June 5, 2019: Big Trout Lake

Just in case you were wondering when the last ice in Ontario melts, here’s a picture of it.

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Big Trout Lake is over 500 kilometres north of Kenora, and as you might guess from the name, it is both large and deep. There are lakes further north, but because they’re smaller and have more current, they thaw earlier.

May 14, 2019: All Clear

I believe Lake of the Woods is 100% ice-free today. So here’s a look at how the spring went, in graphs. You can click on the graphs to see a full-screen, zoomable version.

First, the Brick Graph. Each year gets a brick, and I stack them according to when the ice went out. For simplicity, I divide April and May into five-day periods.

2019 was not an early thaw. Of the last sixteen years, only 2014 was significantly worse, and that was a dismal spring after a brutal winter.

Here’s a slightly more complex graph, that shows not just the date the lake was clear of ice, but the length of time from when it started melting to when it finished. More specifically, each horizontal bar spans the calendar from the Inflection Date, when the mean daily temperature rose above freezing on a lasting basis, to the Thaw Date, when the lake was entirely free of ice.

2019 is at the top, 2018 just below, and so on, down to 2008, the earliest year Sean worked out an inflection date for.

Some fun trivia from this graph: Our inflection date was April 13th this year. 2016 shared the same inflection date, but the lake cleared by May 4th, a full ten days earlier. The ice was probably a lot thinner that spring, because the winter had been mild. 2010 was an extraordinary year: the lake was completely clear by mid-April!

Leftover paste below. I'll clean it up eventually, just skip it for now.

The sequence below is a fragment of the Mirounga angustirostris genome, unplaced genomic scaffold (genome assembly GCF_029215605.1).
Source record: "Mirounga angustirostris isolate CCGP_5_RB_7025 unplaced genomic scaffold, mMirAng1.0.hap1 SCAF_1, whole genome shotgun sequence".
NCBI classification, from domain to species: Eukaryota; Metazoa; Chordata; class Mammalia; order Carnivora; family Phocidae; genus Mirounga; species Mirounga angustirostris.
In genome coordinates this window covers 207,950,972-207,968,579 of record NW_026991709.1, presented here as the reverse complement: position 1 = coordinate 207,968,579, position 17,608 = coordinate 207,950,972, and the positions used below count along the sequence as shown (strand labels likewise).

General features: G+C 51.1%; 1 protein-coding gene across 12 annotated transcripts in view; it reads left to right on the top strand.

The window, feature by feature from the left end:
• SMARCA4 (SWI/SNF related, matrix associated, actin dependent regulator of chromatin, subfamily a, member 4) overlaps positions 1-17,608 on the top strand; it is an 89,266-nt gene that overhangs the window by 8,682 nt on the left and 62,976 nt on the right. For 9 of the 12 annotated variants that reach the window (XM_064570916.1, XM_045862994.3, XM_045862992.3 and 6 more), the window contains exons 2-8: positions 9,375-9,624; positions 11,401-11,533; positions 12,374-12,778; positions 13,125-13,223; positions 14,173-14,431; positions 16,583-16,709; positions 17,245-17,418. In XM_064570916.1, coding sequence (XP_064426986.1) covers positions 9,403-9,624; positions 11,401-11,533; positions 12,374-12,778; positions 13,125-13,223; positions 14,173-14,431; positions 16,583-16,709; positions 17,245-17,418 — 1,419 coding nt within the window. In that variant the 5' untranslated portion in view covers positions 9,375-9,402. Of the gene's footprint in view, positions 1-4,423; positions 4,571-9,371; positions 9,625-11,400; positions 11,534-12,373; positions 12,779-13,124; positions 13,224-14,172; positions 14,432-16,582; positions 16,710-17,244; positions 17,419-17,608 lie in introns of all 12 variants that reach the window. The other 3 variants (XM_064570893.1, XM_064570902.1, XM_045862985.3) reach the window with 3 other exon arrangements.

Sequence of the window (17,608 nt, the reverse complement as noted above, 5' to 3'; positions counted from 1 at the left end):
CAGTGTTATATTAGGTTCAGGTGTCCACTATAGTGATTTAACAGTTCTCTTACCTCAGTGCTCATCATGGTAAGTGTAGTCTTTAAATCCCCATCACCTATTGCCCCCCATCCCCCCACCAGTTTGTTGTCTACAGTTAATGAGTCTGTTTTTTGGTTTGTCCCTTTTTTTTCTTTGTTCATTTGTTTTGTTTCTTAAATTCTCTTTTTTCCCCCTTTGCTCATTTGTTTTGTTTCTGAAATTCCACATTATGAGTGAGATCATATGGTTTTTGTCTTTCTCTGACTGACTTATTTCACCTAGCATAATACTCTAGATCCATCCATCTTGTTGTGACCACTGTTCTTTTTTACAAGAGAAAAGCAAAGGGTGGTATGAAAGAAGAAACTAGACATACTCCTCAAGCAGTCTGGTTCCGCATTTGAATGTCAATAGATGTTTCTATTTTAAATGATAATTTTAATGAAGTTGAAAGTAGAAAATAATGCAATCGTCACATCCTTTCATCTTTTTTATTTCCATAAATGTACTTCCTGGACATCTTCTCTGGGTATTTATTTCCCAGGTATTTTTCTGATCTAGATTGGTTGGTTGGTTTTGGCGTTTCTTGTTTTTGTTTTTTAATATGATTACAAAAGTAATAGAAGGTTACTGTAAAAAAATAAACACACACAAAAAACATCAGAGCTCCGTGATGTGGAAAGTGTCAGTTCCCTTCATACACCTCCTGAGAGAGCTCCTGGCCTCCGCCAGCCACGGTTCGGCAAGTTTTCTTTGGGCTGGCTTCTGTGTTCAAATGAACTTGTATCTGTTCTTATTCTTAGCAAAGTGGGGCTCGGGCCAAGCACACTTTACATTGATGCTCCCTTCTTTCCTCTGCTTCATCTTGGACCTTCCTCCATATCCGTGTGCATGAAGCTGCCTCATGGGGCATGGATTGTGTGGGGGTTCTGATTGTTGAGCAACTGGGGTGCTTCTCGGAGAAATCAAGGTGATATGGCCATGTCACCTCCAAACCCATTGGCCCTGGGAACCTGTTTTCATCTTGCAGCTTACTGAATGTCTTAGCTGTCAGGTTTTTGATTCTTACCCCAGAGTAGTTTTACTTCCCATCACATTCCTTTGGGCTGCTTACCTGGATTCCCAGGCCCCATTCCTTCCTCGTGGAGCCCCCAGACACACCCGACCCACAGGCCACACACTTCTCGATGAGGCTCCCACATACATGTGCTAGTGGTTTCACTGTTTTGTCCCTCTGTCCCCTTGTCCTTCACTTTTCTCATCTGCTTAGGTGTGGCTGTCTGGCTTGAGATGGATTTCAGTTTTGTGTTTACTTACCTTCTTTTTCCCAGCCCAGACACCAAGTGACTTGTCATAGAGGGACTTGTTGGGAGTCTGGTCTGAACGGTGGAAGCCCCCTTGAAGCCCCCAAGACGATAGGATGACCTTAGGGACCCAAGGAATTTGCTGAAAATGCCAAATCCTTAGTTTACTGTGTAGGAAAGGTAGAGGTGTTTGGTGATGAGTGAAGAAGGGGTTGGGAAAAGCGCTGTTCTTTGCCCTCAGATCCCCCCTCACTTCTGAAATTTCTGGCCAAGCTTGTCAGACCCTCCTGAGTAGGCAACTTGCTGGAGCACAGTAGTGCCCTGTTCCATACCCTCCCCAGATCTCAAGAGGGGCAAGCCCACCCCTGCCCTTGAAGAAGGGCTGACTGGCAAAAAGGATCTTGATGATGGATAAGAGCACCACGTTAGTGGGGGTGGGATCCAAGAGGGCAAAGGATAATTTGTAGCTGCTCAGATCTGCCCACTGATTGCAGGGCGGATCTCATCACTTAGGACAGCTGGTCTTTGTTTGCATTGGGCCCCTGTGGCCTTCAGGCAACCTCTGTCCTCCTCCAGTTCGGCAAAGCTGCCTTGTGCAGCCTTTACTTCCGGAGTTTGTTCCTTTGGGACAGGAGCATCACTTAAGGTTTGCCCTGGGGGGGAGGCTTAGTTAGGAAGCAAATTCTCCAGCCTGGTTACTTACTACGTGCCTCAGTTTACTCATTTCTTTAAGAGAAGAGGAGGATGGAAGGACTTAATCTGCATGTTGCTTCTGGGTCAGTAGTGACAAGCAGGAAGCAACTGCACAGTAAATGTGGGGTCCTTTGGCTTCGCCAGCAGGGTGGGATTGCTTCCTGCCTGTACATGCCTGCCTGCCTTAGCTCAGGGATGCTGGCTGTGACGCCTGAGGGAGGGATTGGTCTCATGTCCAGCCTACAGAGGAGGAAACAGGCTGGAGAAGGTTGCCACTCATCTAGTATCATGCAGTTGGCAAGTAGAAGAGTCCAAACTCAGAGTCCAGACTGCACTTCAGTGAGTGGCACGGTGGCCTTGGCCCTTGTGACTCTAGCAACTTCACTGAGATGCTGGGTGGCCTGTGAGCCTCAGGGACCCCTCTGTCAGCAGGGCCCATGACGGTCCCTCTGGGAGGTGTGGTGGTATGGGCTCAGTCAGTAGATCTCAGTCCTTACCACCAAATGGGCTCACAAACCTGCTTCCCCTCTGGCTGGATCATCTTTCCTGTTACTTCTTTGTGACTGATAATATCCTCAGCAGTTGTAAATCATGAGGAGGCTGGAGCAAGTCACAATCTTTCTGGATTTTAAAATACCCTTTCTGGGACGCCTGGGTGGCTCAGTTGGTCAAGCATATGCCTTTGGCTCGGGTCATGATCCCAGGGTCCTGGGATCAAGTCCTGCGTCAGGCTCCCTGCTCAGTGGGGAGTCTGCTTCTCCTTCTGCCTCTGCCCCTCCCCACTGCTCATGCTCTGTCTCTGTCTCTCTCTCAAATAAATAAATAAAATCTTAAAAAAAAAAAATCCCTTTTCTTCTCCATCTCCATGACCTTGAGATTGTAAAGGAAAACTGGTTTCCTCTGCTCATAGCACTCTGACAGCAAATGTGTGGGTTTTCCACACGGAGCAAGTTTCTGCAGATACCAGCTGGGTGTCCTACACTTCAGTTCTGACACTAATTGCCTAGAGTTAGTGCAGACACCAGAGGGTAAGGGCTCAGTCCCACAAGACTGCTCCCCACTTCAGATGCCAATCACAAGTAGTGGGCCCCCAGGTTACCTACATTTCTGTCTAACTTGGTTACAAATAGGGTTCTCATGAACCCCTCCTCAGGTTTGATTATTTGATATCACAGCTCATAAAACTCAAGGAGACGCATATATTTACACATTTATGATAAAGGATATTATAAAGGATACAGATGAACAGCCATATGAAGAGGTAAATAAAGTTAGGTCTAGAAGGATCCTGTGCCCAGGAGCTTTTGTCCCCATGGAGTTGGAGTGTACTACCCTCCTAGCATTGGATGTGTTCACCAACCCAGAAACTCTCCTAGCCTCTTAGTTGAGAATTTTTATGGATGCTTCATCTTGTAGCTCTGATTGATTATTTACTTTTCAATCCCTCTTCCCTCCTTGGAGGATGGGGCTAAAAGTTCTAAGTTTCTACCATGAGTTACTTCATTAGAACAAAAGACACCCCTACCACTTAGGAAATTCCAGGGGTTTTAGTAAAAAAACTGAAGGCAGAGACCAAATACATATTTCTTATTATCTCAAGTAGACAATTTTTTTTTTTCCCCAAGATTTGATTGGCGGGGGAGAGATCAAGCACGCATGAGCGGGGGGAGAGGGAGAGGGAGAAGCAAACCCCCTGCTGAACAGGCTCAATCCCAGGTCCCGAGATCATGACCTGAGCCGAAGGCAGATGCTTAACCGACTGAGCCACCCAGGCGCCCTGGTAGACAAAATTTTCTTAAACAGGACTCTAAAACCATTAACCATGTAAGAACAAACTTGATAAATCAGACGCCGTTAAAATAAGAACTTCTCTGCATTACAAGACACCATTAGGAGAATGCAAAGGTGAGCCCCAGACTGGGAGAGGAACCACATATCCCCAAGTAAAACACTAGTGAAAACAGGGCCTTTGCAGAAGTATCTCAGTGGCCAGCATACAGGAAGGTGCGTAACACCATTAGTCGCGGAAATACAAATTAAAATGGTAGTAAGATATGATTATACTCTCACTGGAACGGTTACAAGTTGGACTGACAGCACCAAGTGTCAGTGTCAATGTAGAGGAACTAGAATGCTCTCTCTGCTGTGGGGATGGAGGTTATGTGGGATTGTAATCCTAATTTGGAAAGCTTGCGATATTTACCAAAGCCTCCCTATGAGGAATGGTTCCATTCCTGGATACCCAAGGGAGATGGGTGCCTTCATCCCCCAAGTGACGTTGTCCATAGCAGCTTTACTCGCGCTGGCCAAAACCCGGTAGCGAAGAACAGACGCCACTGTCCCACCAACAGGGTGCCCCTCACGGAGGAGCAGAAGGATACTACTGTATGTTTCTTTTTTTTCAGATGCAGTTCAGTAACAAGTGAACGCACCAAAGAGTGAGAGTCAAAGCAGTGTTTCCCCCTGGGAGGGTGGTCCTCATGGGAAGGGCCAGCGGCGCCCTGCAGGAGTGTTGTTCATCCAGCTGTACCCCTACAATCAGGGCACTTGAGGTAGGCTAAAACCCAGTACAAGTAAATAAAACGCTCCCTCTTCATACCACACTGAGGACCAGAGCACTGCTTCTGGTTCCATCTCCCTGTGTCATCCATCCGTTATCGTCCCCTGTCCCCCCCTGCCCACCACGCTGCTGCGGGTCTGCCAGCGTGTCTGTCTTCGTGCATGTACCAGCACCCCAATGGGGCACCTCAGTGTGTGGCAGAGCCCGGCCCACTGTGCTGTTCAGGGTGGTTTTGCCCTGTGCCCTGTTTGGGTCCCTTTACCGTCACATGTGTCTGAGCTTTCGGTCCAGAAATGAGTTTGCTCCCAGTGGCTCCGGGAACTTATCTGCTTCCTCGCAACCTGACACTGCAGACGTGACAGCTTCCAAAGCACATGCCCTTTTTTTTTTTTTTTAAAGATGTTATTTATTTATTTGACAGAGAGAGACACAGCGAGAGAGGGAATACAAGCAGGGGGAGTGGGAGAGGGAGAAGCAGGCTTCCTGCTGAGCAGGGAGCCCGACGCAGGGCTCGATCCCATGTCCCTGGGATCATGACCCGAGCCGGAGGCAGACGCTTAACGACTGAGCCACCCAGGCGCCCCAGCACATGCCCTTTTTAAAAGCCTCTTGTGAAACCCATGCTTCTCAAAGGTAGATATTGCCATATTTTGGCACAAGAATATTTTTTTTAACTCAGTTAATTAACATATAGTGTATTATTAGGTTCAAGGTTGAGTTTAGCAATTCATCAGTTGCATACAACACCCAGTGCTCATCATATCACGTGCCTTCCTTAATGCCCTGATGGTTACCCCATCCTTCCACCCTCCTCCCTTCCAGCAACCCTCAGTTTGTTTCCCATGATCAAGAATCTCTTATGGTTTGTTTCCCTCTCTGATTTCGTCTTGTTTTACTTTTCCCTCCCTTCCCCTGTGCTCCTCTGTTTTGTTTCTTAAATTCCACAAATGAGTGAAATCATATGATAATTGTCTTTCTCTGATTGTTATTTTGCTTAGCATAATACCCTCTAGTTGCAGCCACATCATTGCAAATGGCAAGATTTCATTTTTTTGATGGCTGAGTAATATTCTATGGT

Here’s a graph from Sean that shows how our spring temperature profile compares to other years.

On this graph, all the springs are lined up with Inflection as Day Zero at the left regardless of the calendar date. Each year gets dots in a different colour, and day by day, the mean temperature is added to the rising total. A spring with a string of hot days will produce a steep rise, a cooler spring will show a flatter line. The solid red line is the average for all the years since 2003. 2019 is the thin blue line, and Sean points out that although we did better than average at first, we fell behind about halfway along and never quite caught up.

Anyway, that’s the kind of spring it was, but the lake’s open now. I won’t be doing regular updates any more until next year. I expect I’ll fire up the Ice Patrol again on the first day of spring, or the inflection date, whichever comes first.

Thanks to everyone who came by to visit the website and shared word of it with friends, and a special thanks to my guest photographers and my co-workers at MAG Canada who made it possible for me to offer updates on days when I didn’t fly.

Talk to you next year,

Tim

May 13, 2019: The Last Ice

Today I went looking to see if any ice remains on Lake of the Woods. I did find some, south of the Barrier Islands, but it’s just little patches of loose, candled ice.

The photo above is from around 10:00 this morning, and looks south over Allie Island towards the Alneau Peninsula. I’ve circled the area of interest so you’ll know where to zoom in for a better look. At full resolution, that’s clearly ice.

I thought a little patch of weak ice like that wouldn’t last long, so I was looking forward to checking on it on my return in the afternoon.

We came back at about 5:00 and after checking to see that Big Sand Lake, north of Minaki was open, (too far away to photograph, but it is open) I started with a picture of Shoal Lake.

As far as I can tell, Shoal Lake is wide open. Because it’s deep, It often clears about three days later than Lake of the Woods, but this year it cleared earlier.

Next shot, Big Narrows.

Looking south. Left of centre is Wiley Point, with Big Narrows above the middle of the picture. In the distance, is that ice on Little Traverse? It was so hazy I wasn’t sure, but there was ice there the other day.

Next, I checked on that ice south of Allie Island.

In the centre of the picture, you can see it’s falling apart, but it’s not gone.

There was a lot of discussion about Bigstone Bay over the weekend, so I wanted to get a bird’s eye view.

This picture is centred on Scotty Island, with Middle Island and Hay Island stretching away to the right. Bigstone Bay appears to be entirely clear.

Next, a closer look at Bare Point and Pine Portage Bay.

Bare Point Marina and Northern Harbour, on Pine Portage Bay, are key access points for Bigstone Bay and Hay Island. Both are wide open now. I counted about twenty boats in the water at Northern Harbour this afternoon. There might be more, but the bigger boats are easier to see.